I’ve often been dismissive of suggestions that Vince McMahon would ever part with controlling interest of his company. Sure, he cares about making money, I’ve argued, but wrestling’s most infamous micromanager would never part with control.

Plus, succumbing to merger or acquisition would end the lineage of a family-owned business that traces back to his grandfather. Given Vince’s fascination with talent who are the descendants of his former stars, passing the business to the next of kin seems like something that’s broadly part of his philosophy.

But the last signal that the Logan Roy of pro wrestling will hand the business on to the next generation of McMahons seemed to fade when Stephanie McMahon curiously announced her leave of absence on May 19, saying she would return after “taking this time to focus on my family.”

The notion that Vince pushed Stephanie to take a leave of absence, reported by Business Insider, has been has been disputed by Fightful.

Around the time of Stephanie’s announcement, Vince removed Claudine Lilien, Head of Global Sales and Partnerships, we’ve confirmed, who worked under Stephanie, related to frustration with the performance of WWE’s advertising and sponsorship sales. Improving those sales is a growth opportunity analysts have repeatedly cited.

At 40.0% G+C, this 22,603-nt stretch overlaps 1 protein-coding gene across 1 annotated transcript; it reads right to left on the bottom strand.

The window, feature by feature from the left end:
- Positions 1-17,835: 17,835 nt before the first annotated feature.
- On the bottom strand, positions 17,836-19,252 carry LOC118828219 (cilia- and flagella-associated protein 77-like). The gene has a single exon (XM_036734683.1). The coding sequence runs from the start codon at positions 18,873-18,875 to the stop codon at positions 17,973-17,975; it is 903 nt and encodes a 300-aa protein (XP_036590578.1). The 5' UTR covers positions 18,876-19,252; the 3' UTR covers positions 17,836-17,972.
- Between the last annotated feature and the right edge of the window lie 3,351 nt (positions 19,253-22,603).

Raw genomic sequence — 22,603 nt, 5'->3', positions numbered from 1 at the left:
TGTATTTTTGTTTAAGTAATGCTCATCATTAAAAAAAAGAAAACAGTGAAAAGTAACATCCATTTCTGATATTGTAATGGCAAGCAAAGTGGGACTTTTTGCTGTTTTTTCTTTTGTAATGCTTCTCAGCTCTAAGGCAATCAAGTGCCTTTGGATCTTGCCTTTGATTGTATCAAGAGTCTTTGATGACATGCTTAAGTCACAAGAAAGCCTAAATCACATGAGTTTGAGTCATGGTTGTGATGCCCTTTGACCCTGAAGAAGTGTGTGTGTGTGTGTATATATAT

WWE announced yesterday the hiring of Catherine Newman, formerly CMO for Manchester United, as new EVP and Head of Marketing. She’ll take over many of Stephanie McMahon’s duties while she’s absent.

Whatever the full story is behind Stephanie’s absence, with her away at least temporarily, I’m less confident than ever WWE will be led in the future by a McMahon other than Vince.

Vince’s oldest child, Shane McMahon, once the presumptive heir, left his executive role in late 2009. Despite returning as a performer, he hasn’t held a corporate role since.

“It stopped being a collaboration and it stopped being fun,” he said years later in an interview about his exit from the company.

“I wasn’t going to allow a deteriorating business relationship affect our personal lives, and that’s exactly what was happening.”

Stephanie and her husband Paul Levesque seemed to be filling the vacuum left by Shane through the mid-2010s.

Levesque was the leader behind the emerging NXT brand. His role was reduced around the time he had serious health problems last year, but also after it was clear NXT was succeeding neither at becoming a lucrative media rights brand nor at beating AEW in head-to-head Wednesday night TV ratings.

Vince alluded to difficulties working with family members in a rare interview with WWE on-air commentator Pat McAfee in March.

“Hopefully if you’ve built something, hopefully you want it to continue on and prosper and grow, whether that’s with a family member or without a family member, because my view is the business is best for everybody, whether you’re a part of it or not a part of it, and you have to treat it as such,” Vince said.